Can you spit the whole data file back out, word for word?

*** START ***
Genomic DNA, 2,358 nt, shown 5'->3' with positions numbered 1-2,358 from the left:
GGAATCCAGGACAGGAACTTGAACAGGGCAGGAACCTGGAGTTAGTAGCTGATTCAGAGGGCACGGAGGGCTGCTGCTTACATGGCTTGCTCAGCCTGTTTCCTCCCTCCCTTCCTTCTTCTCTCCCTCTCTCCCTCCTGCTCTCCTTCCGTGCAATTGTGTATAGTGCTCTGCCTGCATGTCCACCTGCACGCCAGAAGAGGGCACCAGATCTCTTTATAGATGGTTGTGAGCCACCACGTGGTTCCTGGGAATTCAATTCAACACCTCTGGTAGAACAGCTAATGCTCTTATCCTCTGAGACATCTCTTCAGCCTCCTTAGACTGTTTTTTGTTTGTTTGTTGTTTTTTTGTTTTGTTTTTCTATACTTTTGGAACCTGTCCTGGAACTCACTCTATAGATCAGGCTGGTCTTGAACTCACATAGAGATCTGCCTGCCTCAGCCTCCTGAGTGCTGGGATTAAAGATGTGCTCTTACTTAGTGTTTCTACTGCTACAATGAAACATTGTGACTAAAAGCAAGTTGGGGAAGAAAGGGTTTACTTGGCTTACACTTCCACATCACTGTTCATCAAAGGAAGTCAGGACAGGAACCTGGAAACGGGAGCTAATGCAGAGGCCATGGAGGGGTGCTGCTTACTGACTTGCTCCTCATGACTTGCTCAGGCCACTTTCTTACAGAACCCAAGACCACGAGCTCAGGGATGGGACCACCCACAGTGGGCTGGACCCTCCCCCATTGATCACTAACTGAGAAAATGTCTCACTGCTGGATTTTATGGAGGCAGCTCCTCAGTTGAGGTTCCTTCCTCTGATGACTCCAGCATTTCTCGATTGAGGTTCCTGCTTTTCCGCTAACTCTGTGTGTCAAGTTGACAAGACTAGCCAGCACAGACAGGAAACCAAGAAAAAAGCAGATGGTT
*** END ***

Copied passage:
Genomic DNA, 2,358 nt, shown 5'->3' with positions numbered 1-2,358 from the left:
GGAATCCAGGACAGGAACTTGAACAGGGCAGGAACCTGGAGTTAGTAGCTGATTCAGAGGGCACGGAGGGCTGCTGCTTACATGGCTTGCTCAGCCTGTTTCCTCCCTCCCTTCCTTCTTCTCTCCCTCTCTCCCTCCTGCTCTCCTTCCGTGCAATTGTGTATAGTGCTCTGCCTGCATGTCCACCTGCACGCCAGAAGAGGGCACCAGATCTCTTTATAGATGGTTGTGAGCCACCACGTGGTTCCTGGGAATTCAATTCAACACCTCTGGTAGAACAGCTAATGCTCTTATCCTCTGAGACATCTCTTCAGCCTCCTTAGACTGTTTTTTGTTTGTTTGTTGTTTTTTTGTTTTGTTTTTCTATACTTTTGGAACCTGTCCTGGAACTCACTCTATAGATCAGGCTGGTCTTGAACTCACATAGAGATCTGCCTGCCTCAGCCTCCTGAGTGCTGGGATTAAAGATGTGCTCTTACTTAGTGTTTCTACTGCTACAATGAAACATTGTGACTAAAAGCAAGTTGGGGAAGAAAGGGTTTACTTGGCTTACACTTCCACATCACTGTTCATCAAAGGAAGTCAGGACAGGAACCTGGAAACGGGAGCTAATGCAGAGGCCATGGAGGGGTGCTGCTTACTGACTTGCTCCTCATGACTTGCTCAGGCCACTTTCTTACAGAACCCAAGACCACGAGCTCAGGGATGGGACCACCCACAGTGGGCTGGACCCTCCCCCATTGATCACTAACTGAGAAAATGTCTCACTGCTGGATTTTATGGAGGCAGCTCCTCAGTTGAGGTTCCTTCCTCTGATGACTCCAGCATTTCTCGATTGAGGTTCCTGCTTTTCCGCTAACTCTGTGTGTCAAGTTGACAAGACTAGCCAGCACAGACAGGAAACCAAGAAAAAAGCAGATGGTT